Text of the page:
The greatest show on earth is nearly over. We await the Paralympics with unprecedented anticipation after an Olympics which surpassed everyone’s expectations. From Danny Boyle’s opening ceremony, where HM The Queen was parachuted into the stadium, to the unashamed declaration of “girl power” by Spice Girls as the Olympics came to an end, this Olympics was absolutely characterised by “here come the girls”. Indeed, IOC President, Jacques Rogge, declared the London Olympics to be the games where women finally achieved gender equality with men.
This Olympics saw a number of firsts for women and for the British Team. The following list is illustrative only:
• The introduction of boxing for women
• Women entered for every event – most significantly Saudi Arabia entered female athletes for the first time
• The US Team comprised more women than men and they won more medals
• A British female cyclist won the first medal of the Games for Britain
• A British female rowing pair won Britain’s first gold medal for Britain
• British female rowers out medaled the men at Eton Dorney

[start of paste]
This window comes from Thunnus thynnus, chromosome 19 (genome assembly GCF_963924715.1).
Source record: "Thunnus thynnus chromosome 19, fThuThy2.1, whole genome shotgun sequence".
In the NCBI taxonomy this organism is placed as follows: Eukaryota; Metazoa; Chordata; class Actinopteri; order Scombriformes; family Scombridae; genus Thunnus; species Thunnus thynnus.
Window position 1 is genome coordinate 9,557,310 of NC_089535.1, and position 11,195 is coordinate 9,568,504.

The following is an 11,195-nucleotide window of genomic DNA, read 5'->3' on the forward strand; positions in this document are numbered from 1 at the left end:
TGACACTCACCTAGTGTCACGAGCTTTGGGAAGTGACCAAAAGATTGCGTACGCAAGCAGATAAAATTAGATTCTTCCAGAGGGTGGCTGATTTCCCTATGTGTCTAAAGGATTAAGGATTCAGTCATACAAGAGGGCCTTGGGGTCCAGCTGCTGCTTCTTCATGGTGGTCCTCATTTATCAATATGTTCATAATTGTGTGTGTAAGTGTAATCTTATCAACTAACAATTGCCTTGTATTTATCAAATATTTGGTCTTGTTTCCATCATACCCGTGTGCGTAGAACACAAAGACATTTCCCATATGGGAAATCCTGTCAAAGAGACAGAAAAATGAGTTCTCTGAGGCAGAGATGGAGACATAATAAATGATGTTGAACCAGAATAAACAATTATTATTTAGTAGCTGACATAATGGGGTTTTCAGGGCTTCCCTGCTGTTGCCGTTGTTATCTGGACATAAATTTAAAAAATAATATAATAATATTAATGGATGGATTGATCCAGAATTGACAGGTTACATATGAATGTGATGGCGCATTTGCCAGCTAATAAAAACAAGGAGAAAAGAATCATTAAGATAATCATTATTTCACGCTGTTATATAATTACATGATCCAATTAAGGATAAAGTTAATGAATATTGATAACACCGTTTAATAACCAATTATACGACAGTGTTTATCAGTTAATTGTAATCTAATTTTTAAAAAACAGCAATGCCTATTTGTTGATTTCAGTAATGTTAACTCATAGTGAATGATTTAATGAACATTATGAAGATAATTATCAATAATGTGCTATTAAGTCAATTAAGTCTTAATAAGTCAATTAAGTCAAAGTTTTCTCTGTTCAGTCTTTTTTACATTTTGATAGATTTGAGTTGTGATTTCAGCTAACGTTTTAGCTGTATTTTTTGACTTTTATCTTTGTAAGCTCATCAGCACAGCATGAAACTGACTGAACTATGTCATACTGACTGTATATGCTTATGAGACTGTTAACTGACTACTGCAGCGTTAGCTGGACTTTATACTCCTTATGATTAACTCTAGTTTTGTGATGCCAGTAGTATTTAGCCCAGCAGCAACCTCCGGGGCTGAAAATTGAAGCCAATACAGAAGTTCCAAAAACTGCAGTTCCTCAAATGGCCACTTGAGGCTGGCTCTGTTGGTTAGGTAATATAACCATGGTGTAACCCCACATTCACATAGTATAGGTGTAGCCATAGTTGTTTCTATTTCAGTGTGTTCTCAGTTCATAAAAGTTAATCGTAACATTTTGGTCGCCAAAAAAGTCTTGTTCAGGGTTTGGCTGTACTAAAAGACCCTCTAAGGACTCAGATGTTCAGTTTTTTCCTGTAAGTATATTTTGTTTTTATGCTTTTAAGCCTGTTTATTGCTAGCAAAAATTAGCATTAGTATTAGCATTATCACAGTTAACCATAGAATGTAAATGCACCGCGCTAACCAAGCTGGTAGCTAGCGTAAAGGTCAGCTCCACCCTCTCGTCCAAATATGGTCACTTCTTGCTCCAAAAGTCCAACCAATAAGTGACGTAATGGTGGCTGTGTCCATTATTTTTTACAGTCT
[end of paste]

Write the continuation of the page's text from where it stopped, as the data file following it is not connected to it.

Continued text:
• First British female gymnastics medal
• First British dressage gold medal
• First British taekwondo gold medallist
• First athletics gold medal on Super Saturday in the Olympic Stadium
I could go on. Team GB did us proud. The women won a third of all GB medals including 10 golds. They demonstrated what can be achieved against the best in the world through dedication, hard work and self belief. Certainly in the arena of sport the glass ceiling is being smashed to pieces. And the secret to their success? There was an abiding theme which cut across the response of our female Olympians to this question perhaps best summed up by Samantha Murray, the silver medallist in the pentathlon: “Honestly, if you have a goal – if there is anything you want to achieve in life – don’t let anyone get in your way. If I can do it, and I’m a normal girl, anyone can.”
As X Factor and the Kardashians re-emerge on our screens, as the lustre of the Olympics begins to dim, it is imperative that schools, community sports programmes and parents carry the torch of inspiration offered by the London games. We have a responsibility to build on the legacy of the magical two weeks which enchanted us all – to inspire a generation.
The Stephen Perse Foundation’s approach to sport is all embracing and students of all abilities are encouraged to participate, enjoy and compete in a variety of activities. Reaching the top at any sport requires dedication and hard graft but once a passion for the sport has been developed it becomes a labour of love rather than a chore. This is central to our philosophy for sports throughout our schools. Like Helen Glover, who started rowing only 4 years ago and rewarded the UK with its first gold of the Olympics, we believe that great sportswomen and sportsmen can emerge at any stage where enjoyment of sports is nurtured.